[tor-talk] Questions about NSA monitoring of Tor users.
apx.808 at gmail.com
Sun Jul 13 23:45:10 UTC 2014
>Mark McCarron said:
>Did no one notice trillions are being drained from the US economy into
some unidentified military project for the last decade or more???
>It would seem to indicate that there is a Manhatten-style project underway.
Do you have more details/links about that?
On Sun, Jul 13, 2014 at 10:27 AM, Mark McCarron <mark.mccarron at live.co.uk>
> I can answer this:
> 1. The IP addresses can be connected to an ISP and physical address
> should the need arise. It allows the NSA to "rewind the tape" so to speak.
> That is why there has been a push for data retention at ISPs. Given that
> in the EU governments are seeking 2 years, it would indicate that the
> platform can rewind internet activity for at least that long.
> 2. Tor is a communications platform, the NSA's job is to monitor
> communications and intercept military planning that effects either itself
> or its partners. Secure global communications and computing is now a
> commodity, whereas it was mainly a state-only capability. Thus, the
> average user is now coming up against intelligence agencies, rather than
> state actors alone. Leaving blind spots would be dangerous to national
> security as it provides opportunities for planning and coordination. So,
> there is a legitimate case here and no one denies it. The real problem is
> that in the absence of a genuine international threat and by that I mean
> someone on the scale of Russia/China, these systems are being directed
> against groups with limited capabilities. Those groups are now being
> defined as national security threats to justify budgets and to filter money
> into particular black projects. Revelations by Snowden and other releases
> are merely a distraction to where the money is really going.
> Did no one notice trillions are being drained from the US economy into
> some unidentified military project for the last decade or more???
> It would seem to indicate that there is a Manhatten-style project underway.
> Mark McCarron
> > Date: Sat, 12 Jul 2014 23:14:30 +0000
> > From: simonsnake at openmailbox.org
> > To: tor-talk at lists.torproject.org
> > Subject: [tor-talk] Questions about NSA monitoring of Tor users.
> > I have two questions about the recent revelations that the NSA has been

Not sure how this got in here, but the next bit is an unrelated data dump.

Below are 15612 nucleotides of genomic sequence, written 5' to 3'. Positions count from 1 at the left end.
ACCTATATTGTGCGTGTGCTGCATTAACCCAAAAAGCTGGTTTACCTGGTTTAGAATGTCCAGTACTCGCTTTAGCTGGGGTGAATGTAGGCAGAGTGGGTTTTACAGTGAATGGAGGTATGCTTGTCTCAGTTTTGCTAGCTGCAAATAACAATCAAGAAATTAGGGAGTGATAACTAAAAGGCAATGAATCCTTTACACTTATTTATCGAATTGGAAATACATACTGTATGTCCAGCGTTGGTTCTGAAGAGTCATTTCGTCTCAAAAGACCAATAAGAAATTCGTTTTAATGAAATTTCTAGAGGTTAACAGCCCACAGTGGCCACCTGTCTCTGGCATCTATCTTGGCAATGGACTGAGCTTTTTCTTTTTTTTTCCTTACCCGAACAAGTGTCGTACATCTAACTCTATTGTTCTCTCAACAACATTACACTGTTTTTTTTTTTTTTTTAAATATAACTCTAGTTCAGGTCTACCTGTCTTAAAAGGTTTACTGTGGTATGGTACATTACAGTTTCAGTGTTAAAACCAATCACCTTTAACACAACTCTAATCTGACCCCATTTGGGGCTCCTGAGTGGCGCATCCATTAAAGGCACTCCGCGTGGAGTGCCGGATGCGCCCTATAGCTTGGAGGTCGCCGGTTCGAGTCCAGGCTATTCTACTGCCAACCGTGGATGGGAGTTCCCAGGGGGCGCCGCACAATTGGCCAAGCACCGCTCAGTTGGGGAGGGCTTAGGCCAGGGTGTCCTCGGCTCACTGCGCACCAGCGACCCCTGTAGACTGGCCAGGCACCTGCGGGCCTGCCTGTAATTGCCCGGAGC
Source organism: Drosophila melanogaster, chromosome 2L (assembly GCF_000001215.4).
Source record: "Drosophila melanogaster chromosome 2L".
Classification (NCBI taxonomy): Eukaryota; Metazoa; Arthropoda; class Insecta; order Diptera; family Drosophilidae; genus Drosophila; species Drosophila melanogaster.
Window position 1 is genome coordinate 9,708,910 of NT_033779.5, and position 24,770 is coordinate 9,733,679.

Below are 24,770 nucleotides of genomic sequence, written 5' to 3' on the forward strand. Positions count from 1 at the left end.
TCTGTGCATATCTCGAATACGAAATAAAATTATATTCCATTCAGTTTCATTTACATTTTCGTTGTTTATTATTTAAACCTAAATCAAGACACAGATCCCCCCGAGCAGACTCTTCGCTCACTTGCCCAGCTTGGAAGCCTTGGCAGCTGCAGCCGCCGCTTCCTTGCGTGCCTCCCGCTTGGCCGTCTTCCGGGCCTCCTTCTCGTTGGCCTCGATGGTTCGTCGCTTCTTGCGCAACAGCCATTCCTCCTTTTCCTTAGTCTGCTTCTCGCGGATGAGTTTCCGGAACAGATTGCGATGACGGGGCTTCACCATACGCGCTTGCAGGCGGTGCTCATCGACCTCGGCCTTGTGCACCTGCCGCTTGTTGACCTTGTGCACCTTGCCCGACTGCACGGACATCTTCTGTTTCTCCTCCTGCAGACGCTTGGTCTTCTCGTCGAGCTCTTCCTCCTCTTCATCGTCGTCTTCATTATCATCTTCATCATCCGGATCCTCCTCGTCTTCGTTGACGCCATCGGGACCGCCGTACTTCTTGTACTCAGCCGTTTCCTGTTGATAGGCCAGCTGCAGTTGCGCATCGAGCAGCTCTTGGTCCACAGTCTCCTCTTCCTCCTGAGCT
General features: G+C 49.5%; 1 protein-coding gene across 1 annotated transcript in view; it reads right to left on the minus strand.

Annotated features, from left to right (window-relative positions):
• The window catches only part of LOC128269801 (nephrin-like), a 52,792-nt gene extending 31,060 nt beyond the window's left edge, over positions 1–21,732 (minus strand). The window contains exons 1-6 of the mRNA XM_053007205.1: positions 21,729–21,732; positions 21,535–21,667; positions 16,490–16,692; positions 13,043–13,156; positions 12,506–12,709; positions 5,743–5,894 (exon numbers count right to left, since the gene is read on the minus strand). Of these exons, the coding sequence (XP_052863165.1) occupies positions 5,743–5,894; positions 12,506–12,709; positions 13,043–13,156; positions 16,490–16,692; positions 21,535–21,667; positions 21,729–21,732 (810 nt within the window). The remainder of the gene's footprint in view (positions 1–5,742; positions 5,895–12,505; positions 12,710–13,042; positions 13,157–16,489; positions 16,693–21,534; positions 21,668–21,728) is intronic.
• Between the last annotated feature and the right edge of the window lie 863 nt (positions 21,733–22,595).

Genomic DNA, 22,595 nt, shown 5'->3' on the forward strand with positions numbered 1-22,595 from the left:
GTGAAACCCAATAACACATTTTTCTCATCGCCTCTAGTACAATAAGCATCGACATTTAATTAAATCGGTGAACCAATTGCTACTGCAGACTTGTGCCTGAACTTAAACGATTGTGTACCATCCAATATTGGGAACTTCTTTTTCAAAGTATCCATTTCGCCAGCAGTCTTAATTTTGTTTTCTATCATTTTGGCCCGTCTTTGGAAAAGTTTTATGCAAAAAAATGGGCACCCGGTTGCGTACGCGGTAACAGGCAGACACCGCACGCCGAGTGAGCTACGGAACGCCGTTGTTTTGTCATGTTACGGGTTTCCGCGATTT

> > collecting data about Tor users.
> > I would like to hear from those with personal knowledge and experience
> > such as Jacob, Roger, Mike, etc.
> > AIUI, from the stories in the German media
> > (http://daserste.ndr.de/panorama/aktuell/nsa230_page-1.html) and Wired
> > (http://www.wired.com/2014/07/nsa-targets-users-of-privacy-services/),
> > the NSA has logged the IP of everyone who ever accessed:
> > a) a directory server.
> > b) an entry node.
> > c) bridges.torproject.org
> > d) requested an email of bridges.
> > e) the tor website itself (except from five eyes countries).
> > This is viable as the NSA runs the Quantum network which allows it to
> > intercept traffic to whichever sites it desires before that traffic
> > arrives at its destination.
> > Two questions:
> > 1. What would be the purpose of collecting a vast trove of IP
> > In my case, my IP could be tied to my real name since I send emails via
> > SMTP which will contain my IP, email address, real name, etc. That said,
> > IP addresses are dynamic. I don't know how easy it would be to identify
> > most people via an IP. Of course, one way would be to ask the ISP
> > directly. But, whether tied to a real identity or not, what's the point?
> > What does it achieve? They also gather the IP address for those who
> > access any number of proxy services such as MegaProxy and
> > FreeProxies.org. Would they not just end up with a massive database of
> > (mostly dynamic) IPs?
> > 2. What is the attitude that encourages the gathering of this
> > information? Is it: because they can? Or do they truly believe that
> > anyone who uses Tor is dangerous? Bear in mind that Tor was developed
> > and is still funded by the US government. No-one can deny that
> > dissidents in unfree countries use it. So, even if you assume that a
> > high percentage of users are bad people, what about the dissidents in
> > the Middle East or wherever? What is the psychology here? I'm sure
> > people like Roger are in regular contact with some government types.
> > Perhaps he can shed some light on the motivation?
> > --
> > tor-talk mailing list - tor-talk at lists.torproject.org
> > To unsubscribe or change other settings go to
> > https://lists.torproject.org/cgi-bin/mailman/listinfo/tor-talk
> tor-talk mailing list - tor-talk at lists.torproject.org
> To unsubscribe or change other settings go to
More information about the tor-talk